2. The method of obtaining a urine specimen is affected by the patient's age, severity of illness, state of cooperation, toileting abilities, and whether or not antibiotics are to be started empirically. The colony count considered positive varies with the collection method: any growth with suprapubic aspiration; greater than or equal to 10,000 CFU for a catheterized specimen; and greater than or equal to 100,000 CFU for a clean catch specimen. Bag specimens are only definitive when culture result is negative (and therefore should not be used if empiric therapy is to be initiated).
3. Host factors contributing to development of UTI include uncircumcised male, labial adhesions, poor hygiene, constipation, urinary tract obstruction, dysfunctional voiding patterns, and neurogenic bladder. Pathogens are those commonly found in the vicinity of the urethra: skin and GI organisms, as well as blood-born organisms in the neonate. The strains of E. coli which commonly cause UTI show increased adherence to uroepithelial cells.
4. Classical signs of pyelonephritis include CVA tenderness, fever, and signs of systemic illness, while lower tract disease is milder and may present with only urinary urgency, frequency, or dysuria. Abnormal DMSA scan or elevated CRP results support the diagnosis of pyelonephritis.
5. The commonest presentation of UTI in the child under two years of age is fever. Associated signs and symptoms may include vomiting, diarrhea, irritability, poor feeding, malodorous urine, oliguria, constipation, or jaundice.
6. Empiric parenteral therapy and/or hospitalization should be considered when suspected UTI is associated with signs of urosepsis, severe clinical illness, dehydration, immunologic compromise, or urologic abnormality. Vomiting, poor oral intake, or concerns for poor compliance are also reasons to use parenteral therapy.
7. "Clean catch mid-stream" urine sample means that the urethral meatus and surrounding area should be clean, and that the urine collected should be from the middle of the stream: i.e., the first few drops of urine should not be collected. For girls, cleaning involves separating the labia and cleaning the area (usually with a series of 3 pre-moistened antiseptic towelettes). For circumcised boys, the glans of the penis should be similarly cleansed. For uncircumcised boys the foreskin is gently retracted prior to cleaning. After cleaning, the child voids over the toilet, with the parent "catching" the urine in a clean specimen cup after the first few drops are passed. In girls this is often more easily accomplished by having the child sit facing backwards on the toilet, so the parent can easily catch the urine stream from behind the child.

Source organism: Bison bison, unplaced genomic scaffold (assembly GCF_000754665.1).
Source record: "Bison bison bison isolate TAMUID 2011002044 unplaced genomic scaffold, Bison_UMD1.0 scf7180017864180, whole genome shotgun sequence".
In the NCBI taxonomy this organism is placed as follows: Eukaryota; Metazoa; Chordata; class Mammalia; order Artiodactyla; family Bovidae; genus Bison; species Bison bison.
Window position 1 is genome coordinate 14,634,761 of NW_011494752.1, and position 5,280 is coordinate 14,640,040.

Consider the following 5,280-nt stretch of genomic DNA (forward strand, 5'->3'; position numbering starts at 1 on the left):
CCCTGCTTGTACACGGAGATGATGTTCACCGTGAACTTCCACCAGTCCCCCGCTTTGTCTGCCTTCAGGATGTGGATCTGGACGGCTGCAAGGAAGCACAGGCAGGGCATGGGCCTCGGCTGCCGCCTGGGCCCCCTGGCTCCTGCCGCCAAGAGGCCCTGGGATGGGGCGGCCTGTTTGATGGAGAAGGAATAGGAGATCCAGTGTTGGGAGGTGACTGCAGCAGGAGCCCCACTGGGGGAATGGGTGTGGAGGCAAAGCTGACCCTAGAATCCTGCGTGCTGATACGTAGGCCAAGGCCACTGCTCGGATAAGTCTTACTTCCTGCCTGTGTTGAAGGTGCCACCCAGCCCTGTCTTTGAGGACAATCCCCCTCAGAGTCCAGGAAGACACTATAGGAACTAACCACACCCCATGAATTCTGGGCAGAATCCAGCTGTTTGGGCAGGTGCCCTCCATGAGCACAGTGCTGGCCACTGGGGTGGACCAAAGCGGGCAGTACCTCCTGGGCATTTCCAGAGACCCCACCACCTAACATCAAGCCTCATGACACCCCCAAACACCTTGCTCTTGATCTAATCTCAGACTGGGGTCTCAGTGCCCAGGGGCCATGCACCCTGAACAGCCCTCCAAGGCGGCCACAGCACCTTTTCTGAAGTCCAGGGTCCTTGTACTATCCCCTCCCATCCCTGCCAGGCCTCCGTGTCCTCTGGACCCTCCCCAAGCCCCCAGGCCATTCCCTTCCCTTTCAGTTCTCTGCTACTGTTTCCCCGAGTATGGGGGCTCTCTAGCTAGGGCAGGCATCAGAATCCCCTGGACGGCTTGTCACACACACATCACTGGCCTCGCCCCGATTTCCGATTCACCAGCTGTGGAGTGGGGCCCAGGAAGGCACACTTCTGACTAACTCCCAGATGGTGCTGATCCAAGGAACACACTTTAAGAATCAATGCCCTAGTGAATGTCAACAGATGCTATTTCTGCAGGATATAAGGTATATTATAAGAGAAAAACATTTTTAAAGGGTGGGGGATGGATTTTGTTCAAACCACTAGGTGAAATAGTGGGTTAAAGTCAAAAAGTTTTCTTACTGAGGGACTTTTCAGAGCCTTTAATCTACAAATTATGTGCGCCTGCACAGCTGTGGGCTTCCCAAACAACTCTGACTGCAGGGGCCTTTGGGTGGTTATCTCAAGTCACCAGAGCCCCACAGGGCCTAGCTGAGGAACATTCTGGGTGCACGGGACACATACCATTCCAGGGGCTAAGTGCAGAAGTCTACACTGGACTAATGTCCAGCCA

8a. Transurethral catheterization is an invasive procedure and is performed using standard sterile technique, including povidone/iodine wash of the periurethral and perineal areas, sterile field, sterile gloves, and sterile catheter and specimen cup.
8b. Infant feeding tubes in #5 or #8 french size are adequate for most infants and toddlers. It is not necessary or advisable to use a Foley catheter, as there is no need for a balloon. The catheter is removed as soon as the sample is obtained.
8c. The catheter is introduced into the urethral meatus, and advanced gently until there is return of urine. This is done with the infant in the supine, "frog-leg" position. The catheter tip may be lubricated with sterile lubricant or sterile water. In circumcised boys the urethral meatus is easily seen. In uncircumcised boys it is usually revealed by gentle retraction of the foreskin (if not, the foreskin is retracted as far as is easily possible and the catheter introduced with gentle probing until the meatus is located). The urethral meatus may be less easy to see in infant girls. It is helpful to remember that it lies anterior to the vaginal introitus, and to be familiar with the often fleshy appearance of the infant hymen. Separation of the labia, adequate light, and familiarity with the appearance of the genitalia facilitate locating the urethral meatus. A frequent error is introduction of the catheter into the vagina (recognized by the absence of urine return and by resistance to gentle advancement of the catheter beyond a couple of centimeters). Some practitioners opt in this situation to leave the misdirected catheter in place while a second catheter is introduced into the urethra (using the first catheter to "block" or mark the vaginal introitus). Whether or not the first catheter is left in place, a new sterile catheter must be used for the second attempt, to avoid contamination with vaginal flora.
8d. Complications of urethral catheterization include doubling back of the catheter (either in the urethra or in the vagina), trauma to the urethral meatus or mucosa, and possible introduction of infection. There can be subsequent stricture formation. Familiarity with the anatomy and avoidance of any forceful catheter advancement can minimize the risk of complications. A lubricated catheter of appropriate size should advance easily through the urethra. Any resistance should be taken as a sign to retract the catheter rather than to advance it more forcefully. The risk of introduction of infection is minimized by careful adherence to sterile technique.